By Congresspedia assistant editor Avelino Maestas
Last week the House capitulated to President Bush on giving immunity for breaking privacy laws to the telecom companies, passed the Farm Bill (again), and Maryland elected its first black woman to Congress.
After months of back-door negotiations, Republican and Democratic leaders in the House and Senate brokered an update to 1978’s Foreign Intelligence Surveillance Act. FISA is the legal framework under which the government collects electronic information about foreign nationals that threaten U.S. national security.
With the advent of the Internet and following the 9/11 terror attacks, President Bush pushed Congress to weaken the standards of proof and warrants required for surveillance. In 2005 the issue exploded again with revelations that agencies had been engaged in telephone surveillance of Americans without FISA court approval and that most of the major telecom companies had aided the surveillance. Subsequently, individuals and civil liberties groups brought more than 40 lawsuits against telephone companies that helped the government’s warrantless eavesdropping.
Congress spent much of late 2007 and early 2008 considering FISA reform in the form of the RESTORE Act. The House approved a version of the bill that included tougher oversight of intelligence gathering and required a full review of telecom companies’ involvement in the warrantless spying. The Senate matched that and further loosened FISA oversight while granting retroactive immunity to the telecom companies for violating the rights of Americans and breaking privacy laws.
Unable to reconcile their differences, the House and Senate shifted debate behind closed doors. There, Democratic and Republican leaders negotiated (H.R.6304), the FISA Amendments Act of 2008. The legislation requires some judicial review of new surveillance activities, and orders lawsuits against the telecom companies dismissed if the Bush administration certifies that it requested the surveillance and told the telecom companies it was legal. The House approved that new bill on Friday.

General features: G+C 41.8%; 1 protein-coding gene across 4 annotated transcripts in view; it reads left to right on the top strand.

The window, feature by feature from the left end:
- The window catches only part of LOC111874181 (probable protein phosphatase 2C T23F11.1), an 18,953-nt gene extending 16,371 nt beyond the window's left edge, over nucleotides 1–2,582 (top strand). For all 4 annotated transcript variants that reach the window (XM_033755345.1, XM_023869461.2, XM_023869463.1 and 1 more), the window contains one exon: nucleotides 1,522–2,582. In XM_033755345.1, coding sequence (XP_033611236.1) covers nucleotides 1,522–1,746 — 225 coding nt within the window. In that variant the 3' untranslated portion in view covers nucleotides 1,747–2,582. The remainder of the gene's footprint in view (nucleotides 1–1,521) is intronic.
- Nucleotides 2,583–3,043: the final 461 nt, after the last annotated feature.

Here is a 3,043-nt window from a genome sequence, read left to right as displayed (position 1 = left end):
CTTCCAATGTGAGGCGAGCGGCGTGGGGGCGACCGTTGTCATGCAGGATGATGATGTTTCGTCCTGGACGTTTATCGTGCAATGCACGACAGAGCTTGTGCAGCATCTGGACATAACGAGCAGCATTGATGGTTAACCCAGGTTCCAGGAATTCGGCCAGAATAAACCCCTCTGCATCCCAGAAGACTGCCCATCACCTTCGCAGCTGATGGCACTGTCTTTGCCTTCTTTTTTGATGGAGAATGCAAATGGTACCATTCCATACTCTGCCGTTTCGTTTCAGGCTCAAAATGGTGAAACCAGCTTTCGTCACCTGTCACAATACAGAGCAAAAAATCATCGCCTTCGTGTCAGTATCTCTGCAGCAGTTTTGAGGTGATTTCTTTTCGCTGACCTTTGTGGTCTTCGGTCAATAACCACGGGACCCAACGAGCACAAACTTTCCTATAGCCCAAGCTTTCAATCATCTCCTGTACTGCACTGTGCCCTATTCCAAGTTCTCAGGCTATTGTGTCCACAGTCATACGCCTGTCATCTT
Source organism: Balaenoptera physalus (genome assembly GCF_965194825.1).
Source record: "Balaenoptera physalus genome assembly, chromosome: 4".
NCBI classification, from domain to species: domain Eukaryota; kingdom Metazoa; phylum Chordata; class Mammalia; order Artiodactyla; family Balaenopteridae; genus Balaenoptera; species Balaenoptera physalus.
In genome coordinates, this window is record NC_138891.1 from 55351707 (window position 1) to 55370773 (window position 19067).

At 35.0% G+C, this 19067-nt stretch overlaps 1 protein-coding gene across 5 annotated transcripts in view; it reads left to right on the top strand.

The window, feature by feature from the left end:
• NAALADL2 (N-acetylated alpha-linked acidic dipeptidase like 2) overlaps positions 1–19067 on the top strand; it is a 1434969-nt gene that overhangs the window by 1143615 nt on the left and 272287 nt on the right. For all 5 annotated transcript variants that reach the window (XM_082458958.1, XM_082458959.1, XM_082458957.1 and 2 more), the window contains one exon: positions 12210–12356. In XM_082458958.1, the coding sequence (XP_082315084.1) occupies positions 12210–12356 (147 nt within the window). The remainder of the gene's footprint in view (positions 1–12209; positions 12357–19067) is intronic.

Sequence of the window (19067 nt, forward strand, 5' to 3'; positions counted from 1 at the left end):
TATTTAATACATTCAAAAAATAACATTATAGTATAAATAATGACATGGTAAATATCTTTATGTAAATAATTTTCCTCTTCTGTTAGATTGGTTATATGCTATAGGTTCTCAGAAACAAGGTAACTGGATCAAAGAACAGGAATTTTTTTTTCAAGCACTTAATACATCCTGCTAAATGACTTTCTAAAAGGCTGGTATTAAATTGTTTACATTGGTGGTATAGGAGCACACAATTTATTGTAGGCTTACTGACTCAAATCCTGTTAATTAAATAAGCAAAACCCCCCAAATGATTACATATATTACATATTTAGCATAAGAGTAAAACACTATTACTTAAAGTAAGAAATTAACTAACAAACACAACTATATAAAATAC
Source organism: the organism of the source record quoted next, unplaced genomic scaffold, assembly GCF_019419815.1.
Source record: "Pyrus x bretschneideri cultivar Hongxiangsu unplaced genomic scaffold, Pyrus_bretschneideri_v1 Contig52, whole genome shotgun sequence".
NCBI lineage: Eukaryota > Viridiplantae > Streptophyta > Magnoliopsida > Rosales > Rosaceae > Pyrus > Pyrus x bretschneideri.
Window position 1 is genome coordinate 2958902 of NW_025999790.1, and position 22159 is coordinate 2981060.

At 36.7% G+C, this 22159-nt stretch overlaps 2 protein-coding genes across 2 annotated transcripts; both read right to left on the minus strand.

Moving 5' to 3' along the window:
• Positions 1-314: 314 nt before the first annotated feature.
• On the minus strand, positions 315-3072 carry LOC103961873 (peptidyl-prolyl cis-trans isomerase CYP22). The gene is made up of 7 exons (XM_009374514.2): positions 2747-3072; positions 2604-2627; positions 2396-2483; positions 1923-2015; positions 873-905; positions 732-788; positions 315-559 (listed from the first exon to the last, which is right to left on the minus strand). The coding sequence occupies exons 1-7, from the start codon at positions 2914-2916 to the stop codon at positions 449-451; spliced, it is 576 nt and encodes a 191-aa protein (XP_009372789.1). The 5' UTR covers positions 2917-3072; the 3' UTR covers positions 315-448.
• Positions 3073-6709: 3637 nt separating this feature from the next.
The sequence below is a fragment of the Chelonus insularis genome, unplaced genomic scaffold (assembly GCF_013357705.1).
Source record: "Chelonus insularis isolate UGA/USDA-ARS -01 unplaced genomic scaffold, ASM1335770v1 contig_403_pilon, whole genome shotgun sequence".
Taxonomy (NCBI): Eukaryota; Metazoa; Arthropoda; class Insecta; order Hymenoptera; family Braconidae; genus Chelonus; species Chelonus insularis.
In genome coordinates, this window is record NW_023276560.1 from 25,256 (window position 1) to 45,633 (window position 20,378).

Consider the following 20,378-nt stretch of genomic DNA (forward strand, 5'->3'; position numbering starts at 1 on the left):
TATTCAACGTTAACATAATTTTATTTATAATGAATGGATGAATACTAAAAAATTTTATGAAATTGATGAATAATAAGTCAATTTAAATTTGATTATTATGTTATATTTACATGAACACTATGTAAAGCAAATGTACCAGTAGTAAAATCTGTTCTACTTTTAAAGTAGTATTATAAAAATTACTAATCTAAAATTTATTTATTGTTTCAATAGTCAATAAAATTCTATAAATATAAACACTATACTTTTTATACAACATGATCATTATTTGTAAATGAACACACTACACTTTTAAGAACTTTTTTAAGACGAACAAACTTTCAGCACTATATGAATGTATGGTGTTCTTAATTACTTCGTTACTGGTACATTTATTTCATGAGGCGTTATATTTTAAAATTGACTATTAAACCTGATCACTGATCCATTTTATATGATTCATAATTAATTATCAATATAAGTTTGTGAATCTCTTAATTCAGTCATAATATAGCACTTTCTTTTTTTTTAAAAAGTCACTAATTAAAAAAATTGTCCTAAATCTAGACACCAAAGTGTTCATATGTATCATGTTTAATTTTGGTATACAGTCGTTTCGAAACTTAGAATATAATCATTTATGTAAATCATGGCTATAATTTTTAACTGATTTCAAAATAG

The Farm Bill continues to lurch towards becoming law when the House and Senate again approved the bill this week. Both chambers had already passed the bill (and overrode it when President Bush vetoed it in May), but a glitch had omitted a section on trade policy that included funding for foreign aid shipments to Ethiopia, Myanmar and Somalia.
The Farm Bill clocks in at $290 billion and authorizes many agriculture related programs for a five-year period. Congress spend almost 18 months negotiating the legislation, which President Bush has again threatened to veto for its cost and the continuation of some farm subsidy programs.
In election related news, voters in Maryland's 4th congressional district chose Donna Edwards during a special election Tuesday. Edwards defeated incumbent Rep. Albert Wynn in a February primary election, and in May Wynn tendered his resignation. Edwards will still have to face Peter James in the November general election. Like Edwards, James won his party's nomination in February, and was chosen by party convention to take part in Tuesday's special election.
Another recent special election victor will have a much easier time come November, following news that his opponent has withdrawn from the race. Rep. Andre Carson (D-Ind.) was elected to fill the remainder of the term for Julia Carson, who passed away last year. Republicans in the district nominated John Elrod, but he read the writing on the wall and decided to try and return to the state legislature in Indiana.
Finally, Congresspedia staff editors confirmed this week that Anthony Weiner (D-N.Y.) is running for re-election this year. Weiner is viewed by many as a likely candidate for New York City mayor in 2009, but the five-term congressman is for now focused on retaining his seat in the 21st congressional district.
You can find more information about these campaigns in our Wiki the Vote project, a continuing effort to track every congressional race in the country. In addition to incumbents in the House and Senate, our citizen journalists have helped create more than 800 profiles of challengers this election cycle.